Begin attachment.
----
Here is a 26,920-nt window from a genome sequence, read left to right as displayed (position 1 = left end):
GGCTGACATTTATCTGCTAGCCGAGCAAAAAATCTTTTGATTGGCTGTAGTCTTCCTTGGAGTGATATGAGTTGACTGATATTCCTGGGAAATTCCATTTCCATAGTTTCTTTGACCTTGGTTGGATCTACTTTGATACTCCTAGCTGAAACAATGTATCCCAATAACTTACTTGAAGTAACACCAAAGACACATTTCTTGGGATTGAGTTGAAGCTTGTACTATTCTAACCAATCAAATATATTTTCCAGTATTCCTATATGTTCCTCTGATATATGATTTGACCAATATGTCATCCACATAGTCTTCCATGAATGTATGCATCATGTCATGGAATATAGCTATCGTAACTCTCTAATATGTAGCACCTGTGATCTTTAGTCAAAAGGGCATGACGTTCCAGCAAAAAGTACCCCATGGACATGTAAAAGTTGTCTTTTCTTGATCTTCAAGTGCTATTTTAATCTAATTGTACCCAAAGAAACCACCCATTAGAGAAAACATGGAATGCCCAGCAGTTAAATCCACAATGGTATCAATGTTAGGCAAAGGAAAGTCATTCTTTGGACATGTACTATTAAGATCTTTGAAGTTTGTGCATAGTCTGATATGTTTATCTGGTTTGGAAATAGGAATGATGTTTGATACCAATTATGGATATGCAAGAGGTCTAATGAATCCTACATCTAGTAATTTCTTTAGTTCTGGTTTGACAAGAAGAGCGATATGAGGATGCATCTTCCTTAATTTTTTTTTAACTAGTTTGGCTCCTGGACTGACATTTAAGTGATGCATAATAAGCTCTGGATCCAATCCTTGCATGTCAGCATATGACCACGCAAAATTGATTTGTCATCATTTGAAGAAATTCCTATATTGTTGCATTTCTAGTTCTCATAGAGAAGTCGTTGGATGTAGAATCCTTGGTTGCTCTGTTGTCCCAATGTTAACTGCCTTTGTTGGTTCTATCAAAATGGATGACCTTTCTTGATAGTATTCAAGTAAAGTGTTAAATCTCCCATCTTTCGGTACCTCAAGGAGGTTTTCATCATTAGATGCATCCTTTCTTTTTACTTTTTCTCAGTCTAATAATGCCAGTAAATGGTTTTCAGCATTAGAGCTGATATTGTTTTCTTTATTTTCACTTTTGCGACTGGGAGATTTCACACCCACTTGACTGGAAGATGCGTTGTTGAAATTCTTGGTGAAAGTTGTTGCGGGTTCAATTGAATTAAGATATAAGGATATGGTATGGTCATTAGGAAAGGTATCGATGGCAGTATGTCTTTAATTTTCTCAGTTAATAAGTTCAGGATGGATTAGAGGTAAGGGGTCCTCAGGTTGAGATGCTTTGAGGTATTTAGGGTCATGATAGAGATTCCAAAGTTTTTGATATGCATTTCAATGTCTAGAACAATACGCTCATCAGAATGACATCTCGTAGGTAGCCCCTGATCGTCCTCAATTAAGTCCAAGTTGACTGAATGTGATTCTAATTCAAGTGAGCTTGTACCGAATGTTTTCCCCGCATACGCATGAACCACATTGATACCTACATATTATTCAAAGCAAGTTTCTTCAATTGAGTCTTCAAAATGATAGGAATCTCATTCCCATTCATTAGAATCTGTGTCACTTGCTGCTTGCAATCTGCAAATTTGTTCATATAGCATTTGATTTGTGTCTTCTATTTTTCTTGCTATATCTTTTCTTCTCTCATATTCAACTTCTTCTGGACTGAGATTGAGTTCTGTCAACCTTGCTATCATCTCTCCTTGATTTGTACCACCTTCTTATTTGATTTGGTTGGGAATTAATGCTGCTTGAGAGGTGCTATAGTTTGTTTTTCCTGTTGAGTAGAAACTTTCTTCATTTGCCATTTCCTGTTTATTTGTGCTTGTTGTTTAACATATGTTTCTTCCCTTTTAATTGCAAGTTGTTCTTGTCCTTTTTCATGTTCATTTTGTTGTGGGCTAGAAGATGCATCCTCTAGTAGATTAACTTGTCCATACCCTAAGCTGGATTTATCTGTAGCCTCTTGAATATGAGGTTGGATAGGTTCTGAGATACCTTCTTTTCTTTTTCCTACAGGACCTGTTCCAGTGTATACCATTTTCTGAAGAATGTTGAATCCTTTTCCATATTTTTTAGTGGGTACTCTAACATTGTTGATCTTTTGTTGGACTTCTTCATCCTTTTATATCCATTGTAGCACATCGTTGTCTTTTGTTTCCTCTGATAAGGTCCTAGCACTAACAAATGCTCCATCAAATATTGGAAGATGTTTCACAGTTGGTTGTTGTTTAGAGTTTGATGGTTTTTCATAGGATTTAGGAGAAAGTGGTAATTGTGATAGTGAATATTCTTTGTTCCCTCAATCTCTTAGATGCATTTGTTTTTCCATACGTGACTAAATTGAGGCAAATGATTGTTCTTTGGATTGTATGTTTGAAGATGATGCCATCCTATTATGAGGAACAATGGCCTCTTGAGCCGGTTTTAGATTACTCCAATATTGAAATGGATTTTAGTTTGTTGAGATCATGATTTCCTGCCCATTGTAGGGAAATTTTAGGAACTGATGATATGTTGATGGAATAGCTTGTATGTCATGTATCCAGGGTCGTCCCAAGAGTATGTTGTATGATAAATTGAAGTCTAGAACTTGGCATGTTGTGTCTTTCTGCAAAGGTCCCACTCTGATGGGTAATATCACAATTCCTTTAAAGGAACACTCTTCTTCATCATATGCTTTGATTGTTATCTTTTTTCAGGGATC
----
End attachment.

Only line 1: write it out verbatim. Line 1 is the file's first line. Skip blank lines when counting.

Here is a 26,920-nt window from a genome sequence, read left to right as displayed (position 1 = left end):